Night is Short, Walk on Girl

The_Night_Is_Short,_Walk_on_Girl_posterThe night is young in Masaaki Yuasa’s fun, strange romantic fantasy.

 

“How much do you drink?”
“As much as is in front of me.”

 

Have you ever had one of those nights, where everything just comes together? The sort evening where strangers pop in and out of your circle, where seemingly random events bring them back in like the tide, and where everything just sort of happens for seemingly no reason other than sheer coincidence of random chance? The experience is wholly unique, and is one that has to be lived to be actually understood. Listening to someone’s story about that night they had can be entertaining, but it’s hard to really feel what exactly went down. Masaaki Yuasa’s film Night is Short, Walk on Girl – based on the novel by Tomikhiko Morimi – attempts to give us just that feeling.

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Set over the course of one night, the film tells the story of the titular girl (a kohai, as she’s referred to) and a guy (a senpai) who desperately wants to tell her how he feels about her, despite events seemingly conspiring to keep them apart. After meeting a pervert in a bar, and punching his lights out, the kohai follows two strangers – Higuchi and Hanuki – through the city, crashing parties and encountering strange individuals. As the night draws on, she gets into a number of bizarre situations, such as besting a supernatural being in a drinking game, and becomes the lead actress for a guerrilla theatre company. Meanwhile, the senpai is doing everything in his power to gain favour with the girl, and then everyone catches a cold.

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Dreamlike. That’s probably the best way to describe Night is Short, Walk on Girl. The narrative moves along at random paces, with the story having no particular end goal. Everything just flows on a stream of consciousness, as the kohai encounters more and more people, and the senpai is drawn into a madcap world of competitive chilli eating, a highly invasive student council and the god of old book markets. The kohai’s story is a lot more calm, at least comparatively speaking, and within its own logic really works in selling us the idea that we’re watching someone’s night out, described in the weird, hazy nonsensical way people tend to.


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The senpai’s story is almost too zany, and often runs the risk of the ruining the foggy reality of the kohai’s plot. By focusing solely on the girl, the audience would be left to wonder if any of this was truly happening, or if it was an interpretation of an otherwise normal – if extraordinarily long despite the film’s title – night out. Still, it all comes together and probably ends up becoming more than the sum of its parts in its final few minutes. It’s right at the end that Night is Short ends up transcending its original premise, and instead presents us with a thesis on the nature of fate and coincidence. It’s a concept played with throughout the film, but it’s at the end that pieces start to come together in a way that makes the final moments satisfying in a way I wasn’t expecting.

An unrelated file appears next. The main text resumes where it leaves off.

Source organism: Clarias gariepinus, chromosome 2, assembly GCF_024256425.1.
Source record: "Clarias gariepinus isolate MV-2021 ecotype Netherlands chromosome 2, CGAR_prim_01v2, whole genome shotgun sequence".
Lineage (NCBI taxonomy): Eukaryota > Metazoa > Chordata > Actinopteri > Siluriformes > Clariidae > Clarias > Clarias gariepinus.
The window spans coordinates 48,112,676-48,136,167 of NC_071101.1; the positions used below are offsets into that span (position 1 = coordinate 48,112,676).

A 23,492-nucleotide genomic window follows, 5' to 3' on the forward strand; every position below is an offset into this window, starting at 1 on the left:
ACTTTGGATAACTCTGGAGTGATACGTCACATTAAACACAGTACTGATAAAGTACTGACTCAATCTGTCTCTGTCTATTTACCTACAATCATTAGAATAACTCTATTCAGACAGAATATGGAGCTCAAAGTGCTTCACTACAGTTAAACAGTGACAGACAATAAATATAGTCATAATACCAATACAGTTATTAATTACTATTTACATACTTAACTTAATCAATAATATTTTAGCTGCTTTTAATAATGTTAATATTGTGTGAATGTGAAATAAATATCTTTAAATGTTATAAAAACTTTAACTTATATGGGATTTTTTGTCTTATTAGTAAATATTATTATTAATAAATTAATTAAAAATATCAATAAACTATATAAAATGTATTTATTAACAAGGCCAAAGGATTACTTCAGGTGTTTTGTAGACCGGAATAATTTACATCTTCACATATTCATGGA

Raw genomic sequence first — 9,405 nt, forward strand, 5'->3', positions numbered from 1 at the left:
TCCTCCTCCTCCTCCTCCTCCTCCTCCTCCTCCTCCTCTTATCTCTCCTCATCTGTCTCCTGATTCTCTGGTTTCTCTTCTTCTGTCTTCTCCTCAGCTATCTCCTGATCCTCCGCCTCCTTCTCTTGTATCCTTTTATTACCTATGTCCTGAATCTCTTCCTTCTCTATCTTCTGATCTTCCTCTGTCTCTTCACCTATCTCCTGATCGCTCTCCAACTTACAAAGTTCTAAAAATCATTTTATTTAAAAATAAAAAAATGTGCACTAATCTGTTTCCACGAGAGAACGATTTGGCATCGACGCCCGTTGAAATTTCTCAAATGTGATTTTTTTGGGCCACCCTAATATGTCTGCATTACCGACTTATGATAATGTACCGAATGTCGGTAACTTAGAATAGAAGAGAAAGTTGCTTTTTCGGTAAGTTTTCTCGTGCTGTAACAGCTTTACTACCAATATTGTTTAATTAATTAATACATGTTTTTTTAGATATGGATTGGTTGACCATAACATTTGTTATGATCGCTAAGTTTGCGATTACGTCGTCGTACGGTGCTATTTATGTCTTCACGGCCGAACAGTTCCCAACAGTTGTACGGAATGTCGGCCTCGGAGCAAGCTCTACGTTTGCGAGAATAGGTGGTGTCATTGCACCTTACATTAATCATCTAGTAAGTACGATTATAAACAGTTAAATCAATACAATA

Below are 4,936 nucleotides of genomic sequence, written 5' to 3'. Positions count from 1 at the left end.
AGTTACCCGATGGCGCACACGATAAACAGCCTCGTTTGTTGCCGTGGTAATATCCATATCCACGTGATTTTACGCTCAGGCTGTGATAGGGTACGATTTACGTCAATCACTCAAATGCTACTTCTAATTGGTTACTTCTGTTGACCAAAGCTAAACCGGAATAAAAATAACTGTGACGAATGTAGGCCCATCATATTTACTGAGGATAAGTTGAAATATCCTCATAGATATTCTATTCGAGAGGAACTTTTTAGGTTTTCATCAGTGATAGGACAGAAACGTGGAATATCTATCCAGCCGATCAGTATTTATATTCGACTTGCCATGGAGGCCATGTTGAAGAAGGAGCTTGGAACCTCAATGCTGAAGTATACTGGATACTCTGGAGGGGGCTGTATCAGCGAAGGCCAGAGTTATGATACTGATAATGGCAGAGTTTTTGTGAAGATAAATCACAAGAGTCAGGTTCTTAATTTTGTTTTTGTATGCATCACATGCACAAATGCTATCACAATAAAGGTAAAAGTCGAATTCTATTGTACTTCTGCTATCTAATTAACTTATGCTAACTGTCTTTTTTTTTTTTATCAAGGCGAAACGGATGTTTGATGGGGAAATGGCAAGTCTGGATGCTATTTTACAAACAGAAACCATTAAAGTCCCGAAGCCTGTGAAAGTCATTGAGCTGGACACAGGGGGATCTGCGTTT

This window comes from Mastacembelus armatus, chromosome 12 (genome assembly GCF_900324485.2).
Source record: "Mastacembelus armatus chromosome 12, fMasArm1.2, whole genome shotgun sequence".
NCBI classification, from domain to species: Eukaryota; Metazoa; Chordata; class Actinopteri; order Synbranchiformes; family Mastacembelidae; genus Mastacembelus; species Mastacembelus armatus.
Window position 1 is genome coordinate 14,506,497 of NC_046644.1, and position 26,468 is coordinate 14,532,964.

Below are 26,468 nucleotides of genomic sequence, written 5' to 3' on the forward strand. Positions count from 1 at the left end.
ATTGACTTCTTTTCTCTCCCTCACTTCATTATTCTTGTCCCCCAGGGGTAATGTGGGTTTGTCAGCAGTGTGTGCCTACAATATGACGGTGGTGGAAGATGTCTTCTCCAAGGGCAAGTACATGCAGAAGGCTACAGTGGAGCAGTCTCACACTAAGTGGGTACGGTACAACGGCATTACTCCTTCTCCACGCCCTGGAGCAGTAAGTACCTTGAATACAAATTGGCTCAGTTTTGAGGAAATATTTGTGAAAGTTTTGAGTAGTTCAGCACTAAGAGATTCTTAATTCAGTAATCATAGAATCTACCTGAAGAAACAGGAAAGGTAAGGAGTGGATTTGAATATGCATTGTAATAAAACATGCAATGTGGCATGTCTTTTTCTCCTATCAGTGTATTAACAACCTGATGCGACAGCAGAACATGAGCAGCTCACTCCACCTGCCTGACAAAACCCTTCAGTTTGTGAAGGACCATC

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Visually, the film uses director Masaaki Yuasa’s trademark madcap and wild style nicely. By mixing lineart with vector-style imagery, the film never feels grounded in any one reality, which plays to its strengths. It’s not something one expects from anime, especially one with such a wide release. But it’s definitely nice to see something so different to the usual Ghibli or Shinkai fare. Accompanying these wonderfully weird visuals is an excellent soundtrack from Michiru Oshima which gives the film and the often unbelievable proceedings a touch more class and life.

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In the end, Night is Short, Walk on Girl is a bizarre little adventure that’s as interesting as its title suggests. It uses its urban fantasy setting well and uses it as a springboard to showcase the larger-than-life personalities of the relatable and likeable characters that populate it. Throw in some kooky, experimental but overall very well done animation and the result is a night out that’s made all the more fun by sharing it with the friends and weirdos you meet along the way. As someone describes the kohai – “you’re always moving forward, so no one can catch you” – and the film works the same, never quite landing at any destination. But then again, it’s all about the journey.

Verdict: A unique visual style and some goofy world building make Night is Short, Walk on Girl a singular experience you won’t forget anytime soon.

 

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Overall entertainment: 8/10
Violence: 2/10
Sex: 0/10
Visuals: 10/10
Lucidity: Very little
Visual gags: The old-age clocks bit is very clever
Count of Monte Cristo: Called King of the Cave in Japanese, apparently

 

Night is Short, Walk on Girl (2017)
Also known as: 夜は短し歩けよ乙女 (Yoru wa Mijikashi Aruke yo Otome) – The night is but short, so walk on, maiden
Japanese

 

Director: Masaaki Yuasa
Writer: Tomihiko Morimi (novel), Makoto Ueda (screenplay)

 

 

CAST

Hoshino Gen – Senpai
Kana Hanazawa – Kohai
Hiroshi Kamiya – School Festival Executive Head
Ryuji Akiyama – The Underpants Don
Kazuya Nakai – Higuchi
Yuko Kaida – Hanuki
Hiroyuki Yoshino – God of the Old Books Market
Seiko Niizuma – Kiko
Junichi Suwabe – Nise Jogasaki
Aoi Yuki – Princess Daruma
Nobuyuki Hiyama – Johnny
Kazuhiro Yamaji – Todo
Mugihito – Rihaku

 

 

 

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